Maddie found immediate success with her necklaces.  In nearly every store she launched them in they all sold out.  As her business continued to grow and she made her first million at 13, she attracted the attention of the national media and ended up being interviewed on ABC and was able to pitch her project on Shark Tank.  The Sharks loved her idea so much that THREE of them invested into her company!

Currently 19 years old, Maddie continues to grow and expand her business.  She has said, “The great thing about our company is that it’s growing with me.  As my tastes change, so will the products.”  Maddie has also published a book called You Can Start a Business, Too.  Her advise to other young entrepreneurs like her is to, “Follow your passion. If you come up with an idea and you love it, chances are other people will, too.”

ReThink: A Millennial Entrepreneur’s Solution to Cyberbullying

Remember that one time someone said something at school and it hurt you, to the point that you remember it to this day? Maybe you experienced some form of bullying, a lot of people can identify with at least one case. Most of us grew up as kids without cellphones or access to internet for that matter. Verbal bullying consisted of what you could say to another person face to face or on the phone. With the introduction of the cell phone and mcyberbullying-benjaminmadeira-comost kids owning one, communication advances into other mediums. But with this easy mode of communication comes more ways to bully. Words over text last longer, but words can also be edited from the initial thought unlike face to face communication. So, many parents and school systems ask the question: Is there any way to try and limit text bullying without censorship of free speech?

Trisha Prabhu is a 16 year old female social entrepreneur with her mind set on creating something that diminishes cyberbullying. Trisha, around 13 years old started formulating an idea that limits bullying that takes place within the school system. She designed an app called ReThink. Over the past years, Trisha has won countless awards and finally got her idea officially endorsed by a shark on the show Shark Tank.

ReThink is an app that can be purchased by school systems where the app can be implemented to all electronics owned by the school. When kids go to respond to a message, if they use language that sounds offensive in nature, a message will pop up and ask if they would like to reword their text. This mere pause before sending has been proven to diminish cyberbullying immensely.


Being someone who is weary about any speech censorship, I actually find this app to be acceptable because it doesn’t prohibit anyone from speaking what they think, just suggesting that they maybe rethink how they say it. It’s obvious to see that Trisha has compassion and a heart to help others, but she also has an eye to see a solution to a problem that seemed almost hopeless for many online. As an entrepreneur, she inspires me to not look past problems that are just socially accepted as how it will always be. As a communications major, she shows me how we can promote healthy communication without infringing on people’s rights to free speech.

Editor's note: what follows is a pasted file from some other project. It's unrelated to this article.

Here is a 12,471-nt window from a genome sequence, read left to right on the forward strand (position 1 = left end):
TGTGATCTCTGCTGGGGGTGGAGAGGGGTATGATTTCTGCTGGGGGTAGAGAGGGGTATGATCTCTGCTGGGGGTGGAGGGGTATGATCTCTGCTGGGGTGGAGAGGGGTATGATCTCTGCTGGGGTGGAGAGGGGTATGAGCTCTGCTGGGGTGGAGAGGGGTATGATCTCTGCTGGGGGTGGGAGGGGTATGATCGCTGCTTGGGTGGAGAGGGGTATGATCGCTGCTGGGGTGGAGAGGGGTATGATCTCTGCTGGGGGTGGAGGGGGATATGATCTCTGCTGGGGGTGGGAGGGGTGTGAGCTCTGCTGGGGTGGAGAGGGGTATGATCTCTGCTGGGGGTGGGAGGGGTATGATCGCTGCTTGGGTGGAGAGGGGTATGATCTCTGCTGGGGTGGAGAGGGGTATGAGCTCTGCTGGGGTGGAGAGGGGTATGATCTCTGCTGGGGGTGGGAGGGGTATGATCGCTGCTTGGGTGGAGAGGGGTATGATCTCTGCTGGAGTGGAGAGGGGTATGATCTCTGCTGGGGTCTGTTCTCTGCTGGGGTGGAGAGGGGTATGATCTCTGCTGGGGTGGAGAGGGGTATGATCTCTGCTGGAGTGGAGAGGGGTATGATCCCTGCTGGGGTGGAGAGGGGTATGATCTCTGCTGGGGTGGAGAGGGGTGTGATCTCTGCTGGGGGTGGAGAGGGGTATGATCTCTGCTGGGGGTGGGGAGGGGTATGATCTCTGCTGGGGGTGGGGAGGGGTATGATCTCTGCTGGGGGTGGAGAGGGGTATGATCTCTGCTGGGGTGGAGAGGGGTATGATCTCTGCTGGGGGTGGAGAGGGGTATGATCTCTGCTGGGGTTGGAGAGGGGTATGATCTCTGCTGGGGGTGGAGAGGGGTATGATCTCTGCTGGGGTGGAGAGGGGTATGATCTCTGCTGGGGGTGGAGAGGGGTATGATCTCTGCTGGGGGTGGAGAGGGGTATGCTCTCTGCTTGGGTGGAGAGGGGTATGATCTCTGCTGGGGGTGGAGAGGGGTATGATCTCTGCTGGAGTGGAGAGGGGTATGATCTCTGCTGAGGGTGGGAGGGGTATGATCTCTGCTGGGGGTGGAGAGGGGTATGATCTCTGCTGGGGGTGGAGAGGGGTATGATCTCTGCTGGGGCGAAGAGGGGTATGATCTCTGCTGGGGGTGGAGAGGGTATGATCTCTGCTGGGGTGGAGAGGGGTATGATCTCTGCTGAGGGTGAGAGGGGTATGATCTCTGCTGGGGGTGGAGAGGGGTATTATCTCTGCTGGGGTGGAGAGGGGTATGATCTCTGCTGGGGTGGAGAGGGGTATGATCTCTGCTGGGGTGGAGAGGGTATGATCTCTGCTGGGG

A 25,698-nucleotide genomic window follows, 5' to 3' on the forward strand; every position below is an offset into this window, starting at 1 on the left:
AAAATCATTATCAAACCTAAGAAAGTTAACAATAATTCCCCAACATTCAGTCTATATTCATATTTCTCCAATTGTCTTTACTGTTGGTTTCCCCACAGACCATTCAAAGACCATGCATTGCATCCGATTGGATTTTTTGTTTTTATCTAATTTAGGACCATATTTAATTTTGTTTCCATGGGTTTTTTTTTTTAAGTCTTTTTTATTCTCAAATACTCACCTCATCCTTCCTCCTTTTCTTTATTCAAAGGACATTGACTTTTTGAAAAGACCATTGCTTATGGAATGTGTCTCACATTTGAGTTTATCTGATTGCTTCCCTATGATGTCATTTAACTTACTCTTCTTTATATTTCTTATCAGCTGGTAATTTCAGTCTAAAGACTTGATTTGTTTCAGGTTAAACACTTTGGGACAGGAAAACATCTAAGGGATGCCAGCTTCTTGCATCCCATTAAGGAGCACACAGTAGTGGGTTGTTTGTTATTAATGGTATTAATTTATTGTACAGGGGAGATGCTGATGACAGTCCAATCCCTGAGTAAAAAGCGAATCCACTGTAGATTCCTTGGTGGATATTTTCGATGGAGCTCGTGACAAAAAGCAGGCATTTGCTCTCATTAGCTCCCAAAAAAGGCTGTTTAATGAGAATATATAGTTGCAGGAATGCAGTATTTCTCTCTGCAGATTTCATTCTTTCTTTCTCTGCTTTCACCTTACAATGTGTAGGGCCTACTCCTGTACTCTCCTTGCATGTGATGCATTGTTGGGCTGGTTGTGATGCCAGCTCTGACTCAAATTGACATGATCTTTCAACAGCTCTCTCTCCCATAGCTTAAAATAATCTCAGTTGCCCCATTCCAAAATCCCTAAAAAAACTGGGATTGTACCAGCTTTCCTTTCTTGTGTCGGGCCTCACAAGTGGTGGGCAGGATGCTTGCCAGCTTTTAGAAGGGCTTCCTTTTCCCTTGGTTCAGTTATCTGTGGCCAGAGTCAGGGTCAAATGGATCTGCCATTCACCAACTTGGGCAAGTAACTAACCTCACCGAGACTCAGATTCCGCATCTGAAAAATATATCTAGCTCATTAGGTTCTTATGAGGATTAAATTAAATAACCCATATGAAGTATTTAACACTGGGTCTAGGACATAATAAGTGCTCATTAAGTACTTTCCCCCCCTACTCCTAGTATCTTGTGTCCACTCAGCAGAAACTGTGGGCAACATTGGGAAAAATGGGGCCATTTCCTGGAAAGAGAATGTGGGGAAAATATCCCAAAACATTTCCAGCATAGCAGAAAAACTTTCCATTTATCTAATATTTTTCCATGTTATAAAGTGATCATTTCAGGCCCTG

Hart Main- ManCans

You don’t have to have made huge strides to be considered an entrepreneur.  This is why I find Hart Main’s story not only amusingly adorable, but also inspirational for all young kids (and adults) with creative minds. Hart is a 14-year old that came up with the idea of manly scented candles, which he has wittingly branded as ManCans.

He came up with this idea when he was teasing his sister about the “girly scented” candles she was selling for a school fundraiser. Hart wanted to take a spin on the average candle and direct it at a different than normal audience, men.  Although his family didn’t expect him to pursue the manly scented candles idea himself, he did. Hart’s idea has since turned into a nationwide success.

He put in an initial investment of $100, his parents put in $200, and together they all worked on developing the candles. Some of the available scents include: Campfire, Bacon, Sawdust, Fresh Cut Grass, Grandpa’s Pipe and more. Currently, ManCans’ candles are in over 60 stores across the country and have sold about 9,000 units. Hart plans to stick with selling ManCans’ inventory until he has to shift his focus back into school, he is only 14 after all.

Hart Main specifically inspires me in the way that he views entrepreneurship and innovation.  He saw the smallest gap in a market and jumped at the opportunity to fill it.  This is a view that I believe more entrepreneurs should put into use: whatever our dreams, ideas or projects, if we plant a seed, from that small thing comes fruit greater than we could imagine.


Image result for benjamin stern

Meet Benjamin Stern. At the ripe old age of 17, this kid made a deal with Shark Tank Judge Mark Cuban for 25% of his company for $100,000. Crazy right? Yeah, that’s what I thought. Then I looked into this miraculous product he thought up and developed and understood why. Ben’s product, the Nohbo, is a ball of dried shampoo that when run under water can be rubbed between your hands to produce a rich shampoo. This ingenious style of shampoo produces the perfect amount of soap for you while at the same time cutting down on plastic waste, which is the main goal of this company. These travel friendly spheres are perfect for any excursion you undertake. Just take however many you need for however many days and you’ll be good to go! Because of their small design and liquid free formula they will prevent spills and wont take up tons of space in your bag. However Ben’s products aren’t just limited to shampoo. He has also produced conditioner, body-wash, and shaving cream. Robert Herjavec of Shark Tank also commented “This could be the most successful product I’ve ever been presented with on Shark Tank.” Stern is continuing to be innovative in his product ideas as well as with his upkeep on Nohbo. He says his “…growing passion is to help the environment…” and we can’t wait to see what he’ll come up with next.